TIM GEITHNER: Again, I think-- I think emerging markets around the world, and it's certainly true for China, but it's not just China, you can say this about India and Brazil, about Mexico, again, about emerging markets really around the world, it's Asia, Latin America, they-- they look very strong now. And they came into this-- we all came into this period of-- of concern about Europe with stronger underlying fundamentals, stronger underlying growth momentum. And again, I think that looks-- largely intact.

STEVE LIESMAN: One of the effects of the European crisis has been a stronger dollar. Do you expect this to have an impact on U.S. exports and make them less competitive around the world, especially when the administration is trying to bolster U.S. exports?

TIM GEITHNER: Well you know, Steve, I don't-- I-- I try never to comment on markets, but generally, again, if you look at the shape of the recovery in the United States, it's-- it's very encouraging. You know, we're seeing private investment increase at a pretty healthy rate. You're seeing exports increase at a pretty healthy rate. We're saving more as a country, we're borrowing much less from the rest of the world as a share of our economy.

So I think they have the fundamentals in place of-- a, you know, much more durable-- much stronger recovery led by the private sector. Stronger export growth can be part of that, and again you're seeing that in pretty healthy export growth over the last several months.

STEVE LIESMAN: Sor-- sorry, that one statement, you said borrowing much less as a share of our economy. Our deficit, the percentage GDP almost 12 percent?

TIM GEITHNER: Well you know, the-- the measure we use about how much we borrow from the world as our current account imbalance.

STEVE LIESMAN: Okay.

TIM GEITHNER: And that imbalance used to be about between six and seven percent of GDP, it's now about half that level. So even though you've seen our budget deficits rise because of the recession and because of the measures we had to take to solve the crisis, we're borrowing much less from the rest of the world to finance those deficits, and that's a very healthy thing.

That's because the American families and the American businesses are saving more, that's a necessary, healthy adjustment. And I think it should make us-- much more optimistic, much more confident about the recovery. You know, the great strength of the United States is we adjust very quickly. You know, we-- we faced a huge devastating crisis, but we adjusted very quickly.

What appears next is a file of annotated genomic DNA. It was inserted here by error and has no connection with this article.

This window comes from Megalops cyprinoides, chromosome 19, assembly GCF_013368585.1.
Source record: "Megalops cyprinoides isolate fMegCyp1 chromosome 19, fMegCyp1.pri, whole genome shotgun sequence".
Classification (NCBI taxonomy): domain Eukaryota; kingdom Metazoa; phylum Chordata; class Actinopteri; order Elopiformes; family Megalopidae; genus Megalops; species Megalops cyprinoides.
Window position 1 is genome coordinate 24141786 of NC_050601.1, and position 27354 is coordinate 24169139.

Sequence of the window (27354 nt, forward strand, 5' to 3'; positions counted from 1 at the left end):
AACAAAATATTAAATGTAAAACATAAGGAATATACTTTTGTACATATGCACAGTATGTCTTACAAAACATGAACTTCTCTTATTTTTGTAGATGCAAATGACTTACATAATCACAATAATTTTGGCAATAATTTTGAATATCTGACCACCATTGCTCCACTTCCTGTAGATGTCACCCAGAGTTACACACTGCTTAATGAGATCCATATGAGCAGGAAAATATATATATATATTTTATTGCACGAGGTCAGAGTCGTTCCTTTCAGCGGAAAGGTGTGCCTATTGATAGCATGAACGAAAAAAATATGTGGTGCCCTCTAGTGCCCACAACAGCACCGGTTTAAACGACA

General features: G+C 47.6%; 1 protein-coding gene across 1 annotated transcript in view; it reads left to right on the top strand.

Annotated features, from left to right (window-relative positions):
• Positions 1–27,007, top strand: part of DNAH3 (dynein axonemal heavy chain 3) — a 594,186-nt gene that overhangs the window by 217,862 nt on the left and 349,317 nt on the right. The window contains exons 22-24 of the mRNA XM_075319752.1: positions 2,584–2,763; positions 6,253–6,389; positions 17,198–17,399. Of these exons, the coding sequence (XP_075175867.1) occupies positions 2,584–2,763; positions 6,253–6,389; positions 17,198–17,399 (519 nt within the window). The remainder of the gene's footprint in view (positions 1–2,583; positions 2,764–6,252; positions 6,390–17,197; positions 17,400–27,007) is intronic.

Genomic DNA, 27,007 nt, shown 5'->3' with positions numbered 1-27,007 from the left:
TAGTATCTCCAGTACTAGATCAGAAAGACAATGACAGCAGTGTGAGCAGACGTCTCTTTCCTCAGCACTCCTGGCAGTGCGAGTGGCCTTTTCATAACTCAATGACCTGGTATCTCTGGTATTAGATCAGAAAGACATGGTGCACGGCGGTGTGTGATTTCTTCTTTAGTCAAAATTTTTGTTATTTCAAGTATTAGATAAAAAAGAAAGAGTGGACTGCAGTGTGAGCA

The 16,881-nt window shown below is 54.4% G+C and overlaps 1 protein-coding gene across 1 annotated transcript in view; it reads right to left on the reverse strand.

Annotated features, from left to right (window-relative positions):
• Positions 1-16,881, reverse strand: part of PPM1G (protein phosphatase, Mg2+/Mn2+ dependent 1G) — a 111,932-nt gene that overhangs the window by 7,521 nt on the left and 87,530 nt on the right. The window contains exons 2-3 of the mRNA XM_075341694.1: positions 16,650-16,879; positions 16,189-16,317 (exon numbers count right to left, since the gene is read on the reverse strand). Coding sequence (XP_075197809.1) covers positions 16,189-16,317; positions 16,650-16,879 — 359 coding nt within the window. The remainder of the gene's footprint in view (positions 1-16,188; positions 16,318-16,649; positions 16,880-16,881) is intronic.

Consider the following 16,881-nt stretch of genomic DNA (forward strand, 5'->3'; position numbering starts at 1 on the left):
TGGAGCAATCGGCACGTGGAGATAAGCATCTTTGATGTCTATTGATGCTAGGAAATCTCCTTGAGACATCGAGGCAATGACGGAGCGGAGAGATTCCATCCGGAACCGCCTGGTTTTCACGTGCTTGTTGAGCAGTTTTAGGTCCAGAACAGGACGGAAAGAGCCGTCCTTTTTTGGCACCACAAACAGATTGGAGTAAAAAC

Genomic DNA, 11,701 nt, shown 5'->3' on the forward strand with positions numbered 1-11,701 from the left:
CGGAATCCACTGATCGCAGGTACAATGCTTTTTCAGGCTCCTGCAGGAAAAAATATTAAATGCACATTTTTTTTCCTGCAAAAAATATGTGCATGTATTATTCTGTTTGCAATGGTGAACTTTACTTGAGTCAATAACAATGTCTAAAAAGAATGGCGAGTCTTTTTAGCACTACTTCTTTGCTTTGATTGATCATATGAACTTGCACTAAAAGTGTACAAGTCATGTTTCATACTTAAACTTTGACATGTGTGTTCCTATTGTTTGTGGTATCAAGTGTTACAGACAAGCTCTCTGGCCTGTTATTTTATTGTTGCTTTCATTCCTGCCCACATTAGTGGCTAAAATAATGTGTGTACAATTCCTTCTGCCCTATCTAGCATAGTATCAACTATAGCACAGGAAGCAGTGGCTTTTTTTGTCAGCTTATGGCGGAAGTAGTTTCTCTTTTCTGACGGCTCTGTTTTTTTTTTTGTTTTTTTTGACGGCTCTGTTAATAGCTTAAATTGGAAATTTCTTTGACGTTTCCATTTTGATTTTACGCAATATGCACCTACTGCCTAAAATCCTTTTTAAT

We took very forceful actions early, so our economy is much stronger today, and our financial system is much stronger today. And again, you're seeing healthy signs of the U.S. starting to save more, invest more, that's gonna be important to the future.

STEVE LIESMAN: Let me turn to some-- domestic-- politics, which is closely related to your trip to Korea. On financial regulatory reform, how far apart do you gauge the Senate and the House to be? Especially on issues like derivative regulation and the VOCA rule? And what do you-- what do you-- what kind of deal do you expect to come out of it?

TIM GEITHNER: Well, I think you've seen both Chairman Frank and Chairman Dodd say that they think the bills are very close, and they can resolve the remaining differences really very quickly. And I think they're right. Again, this-- this package of reforms you saw pass both the House and the Senate now have very strong protections for consumers and investors.

They put in place much greater constraints on risk taking by the major institutions, they give us the capacity to manage future financial crises without asking the tax payer to bear any of those costs, so we can deal with future AIG's, Lehman Brothers, you know, without asking the tax payer to bear any of the costs of those crises.

Those are very important refer-- reforms. They include a fundamental reform of derivative markets to bring more transparency and disclosure, much greater protections to give the supervisors, the regulators the power to police fraud and manipulation. The broad elements of the bill are very strong, and they're very similar, and I think they should be able to work out the differences-- very quickly.

STEVE LIESMAN: But-- but in a couple areas, they're pretty far apart. This issue, for example, of the ba-- ability of banks to trade in derivatives. What do you ultimately expect to be the shape of that, taken apart of legislation?

TIM GEITHNER: Well you-- you're right, the-- the-- the bills came out at a slightly different place in those areas, and some other areas. But-- those two chairmen are very capable people, and they're gonna work through it. And I'm very confident that they're gonna find the right balance.